Contributing to a 401(k) or any other retirement plan might help you qualify for a lower payment with the right IDR plan. Monthly IDR payments are decided depending on family size and your adjusted gross income, and contributions to a tax-deferred plan might reduce the AGI. The U.S. Department of Education has a loan simulator you could use to estimate monthly payments with various repayment options.

Social Security changes coming in 2024 retirement
Photo by pikselstock from Shutterstock

Changing jobs

Workers between 18 and 24 change jobs on average 5.7 times, while those between ages 25 and 34 change jobs 2.4 times, as the U.S. Bureau of Labor Statistics showed. However, if you are still young and don’t have a lot of money, it’s quite tempting to cash it out after leaving a job.

However, the short-term cash withdrawal also has a significant long-term cost. When you cash out a 401(k) or any other tax-deferred plan, you might be required to pay federal and even state income taxes on the entire withdrawal and a 10% early withdrawal penalty if you are under 55.

But besides the significant haircut, over 40% of job changers take cash out of their 401(k) plans, and 85% of the ones who decide to withdraw the entire balance. That’s quite unfortunate, especially since it’s easier than ever to avoid a costly cash-out.

Under the current law, if you have a balance of a minimum of $7,000 in your former employer’s 401(k) plan, your job is obliged to allow you to leave it where it is. If you have a minimum of $1,000 but less than $7,000, your former employer is obliged to deposit the funds in an IRA.

Moreover, for balances of less than $1,000, employers need to send you a check. You might also decide to leave the money in your former employer’s plan if the offered investment options and fees are something you want to consider. However, it’s worth mentioning that you won’t be able to make other contributions.

Rollover your old 401(k).

At the same time, you might roll the funds into your new employer’s 401(k) plan. The majority of plans allow rollovers, and it’s also convenient to keep all your savings in one place. To avoid unwanted taxes and penalties, you could arrange for the funds in your account to go right to your new employer’s plan rather than go to you first.

If you’re not too impressed with the latest plan or rollovers aren’t allowed, you could roll the money into a traditional IRA. Your funds will continue to grow tax-deferred, and you might have other investment options than the new plan offered by your employer. Make sure you arrange for a direct transfer of funds, just to avoid penalties.

Borrowing from your 401(k)

Ultimately, if you have an immediate need for funds in the short term, you might take what is effectively an interest-free loan from your account by taking the money, depositing it in your bank account, and redepositing the funds into an IRA or any other tax-deferred account within 60 days.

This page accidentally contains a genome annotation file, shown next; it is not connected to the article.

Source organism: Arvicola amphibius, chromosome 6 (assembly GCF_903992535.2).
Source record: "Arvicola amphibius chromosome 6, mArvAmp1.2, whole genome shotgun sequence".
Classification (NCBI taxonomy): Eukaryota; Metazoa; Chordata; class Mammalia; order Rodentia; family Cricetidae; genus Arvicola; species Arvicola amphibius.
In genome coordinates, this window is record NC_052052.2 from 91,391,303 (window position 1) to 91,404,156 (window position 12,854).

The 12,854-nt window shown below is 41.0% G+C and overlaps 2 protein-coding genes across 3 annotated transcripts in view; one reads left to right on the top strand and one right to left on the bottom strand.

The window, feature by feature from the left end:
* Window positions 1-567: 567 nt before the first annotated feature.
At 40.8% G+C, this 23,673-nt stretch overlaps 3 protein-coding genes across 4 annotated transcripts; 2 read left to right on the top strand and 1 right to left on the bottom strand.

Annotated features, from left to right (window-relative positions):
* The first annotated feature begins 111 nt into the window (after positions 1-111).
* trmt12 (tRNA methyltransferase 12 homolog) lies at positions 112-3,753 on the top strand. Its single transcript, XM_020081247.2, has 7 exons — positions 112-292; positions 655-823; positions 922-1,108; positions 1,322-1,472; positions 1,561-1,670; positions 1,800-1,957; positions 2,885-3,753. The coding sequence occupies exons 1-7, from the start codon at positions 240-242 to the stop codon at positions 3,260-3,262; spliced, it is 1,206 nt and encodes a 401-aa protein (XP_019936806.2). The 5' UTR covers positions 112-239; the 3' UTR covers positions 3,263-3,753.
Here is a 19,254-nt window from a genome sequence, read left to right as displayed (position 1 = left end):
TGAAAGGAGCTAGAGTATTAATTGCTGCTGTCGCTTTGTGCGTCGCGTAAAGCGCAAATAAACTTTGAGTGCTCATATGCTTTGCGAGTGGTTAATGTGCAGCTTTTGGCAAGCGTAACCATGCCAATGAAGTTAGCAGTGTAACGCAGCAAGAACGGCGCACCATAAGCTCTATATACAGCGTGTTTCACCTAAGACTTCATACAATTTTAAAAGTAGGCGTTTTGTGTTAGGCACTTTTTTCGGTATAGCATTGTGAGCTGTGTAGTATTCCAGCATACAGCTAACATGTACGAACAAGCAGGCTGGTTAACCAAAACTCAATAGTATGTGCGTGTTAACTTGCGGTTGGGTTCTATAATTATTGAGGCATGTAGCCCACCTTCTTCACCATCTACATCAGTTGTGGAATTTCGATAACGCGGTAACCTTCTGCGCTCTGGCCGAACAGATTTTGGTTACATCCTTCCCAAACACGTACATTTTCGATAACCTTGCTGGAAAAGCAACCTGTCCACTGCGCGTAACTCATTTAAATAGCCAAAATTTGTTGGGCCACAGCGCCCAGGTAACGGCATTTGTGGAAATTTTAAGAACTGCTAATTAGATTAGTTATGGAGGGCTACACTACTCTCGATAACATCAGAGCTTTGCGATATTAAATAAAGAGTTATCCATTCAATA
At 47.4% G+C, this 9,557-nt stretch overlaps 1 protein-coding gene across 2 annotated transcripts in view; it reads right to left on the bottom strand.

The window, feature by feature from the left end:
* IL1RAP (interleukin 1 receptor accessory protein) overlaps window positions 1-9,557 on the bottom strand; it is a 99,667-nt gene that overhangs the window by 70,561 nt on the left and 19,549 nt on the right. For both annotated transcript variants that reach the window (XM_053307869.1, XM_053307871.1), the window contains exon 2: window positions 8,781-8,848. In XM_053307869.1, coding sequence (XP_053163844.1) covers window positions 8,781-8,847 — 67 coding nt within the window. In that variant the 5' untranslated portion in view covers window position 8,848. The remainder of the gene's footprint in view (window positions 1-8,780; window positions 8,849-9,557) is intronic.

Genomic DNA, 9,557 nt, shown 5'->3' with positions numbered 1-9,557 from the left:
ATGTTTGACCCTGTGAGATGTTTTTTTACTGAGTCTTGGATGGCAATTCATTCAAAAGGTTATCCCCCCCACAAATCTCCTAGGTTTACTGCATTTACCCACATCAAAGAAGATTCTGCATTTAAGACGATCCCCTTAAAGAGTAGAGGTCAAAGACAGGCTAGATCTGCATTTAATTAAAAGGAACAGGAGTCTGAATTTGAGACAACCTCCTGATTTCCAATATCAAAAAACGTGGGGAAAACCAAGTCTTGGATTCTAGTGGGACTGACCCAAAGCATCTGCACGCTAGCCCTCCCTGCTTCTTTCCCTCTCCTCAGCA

But your employer has to withhold 20% of the withdrawal to cover additional taxes, and if you can’t come up with the money by a 60-day deadline, you might be on the hook for any additional taxes and potential early withdrawal penalties.

No money for emergencies

Only 48% of American adults declared they have more than enough in their savings to cover three months’ worth of expenses, and 22% don’t have any kind of savings. What’s even more concerning is that 36% of adults stated they have more credit card debt than savings.

When you’re confronted with a financial crisis, whether it’s a job loss or a medical emergency, it can be quite tempting to tap your retirement savings plan. Even if it’s years away, your crisis is right now. Even so, the slightest withdrawal from your 401(k) could potentially jeopardize your retirement security, so you might want to view the withdrawal as a last resort.

What is a hardship withdrawal?

The IRS lets 401(k) plan participants withdraw from their plan and meet “an immediate and heavy financial pressure,”  which also includes medical expenses, preventing foreclosure or eviction, tuition payments, funeral expenses, and any other expenses and losses that might be related to a natural disaster.

Depending on your plan, you might even be allowed to take a hardship withdrawal and purchase your primary home. When you take a hardship withdrawal, you don’t have to repay anything. However, that’s not necessarily a good thing, especially since you can’t put the money back either.

What’s even worse is that you will have to pay taxes, and maybe even early withdrawal penalties, on the withdrawal, which could reduce the amount of money you have on hand.

What is a 401(k) loan?

A 401(k) loan could be a better option, even if it has its own downsides. Depending on the plan, you could borrow as much as 50% of your savings and up to a maximum of $50,000 over a 12-month period.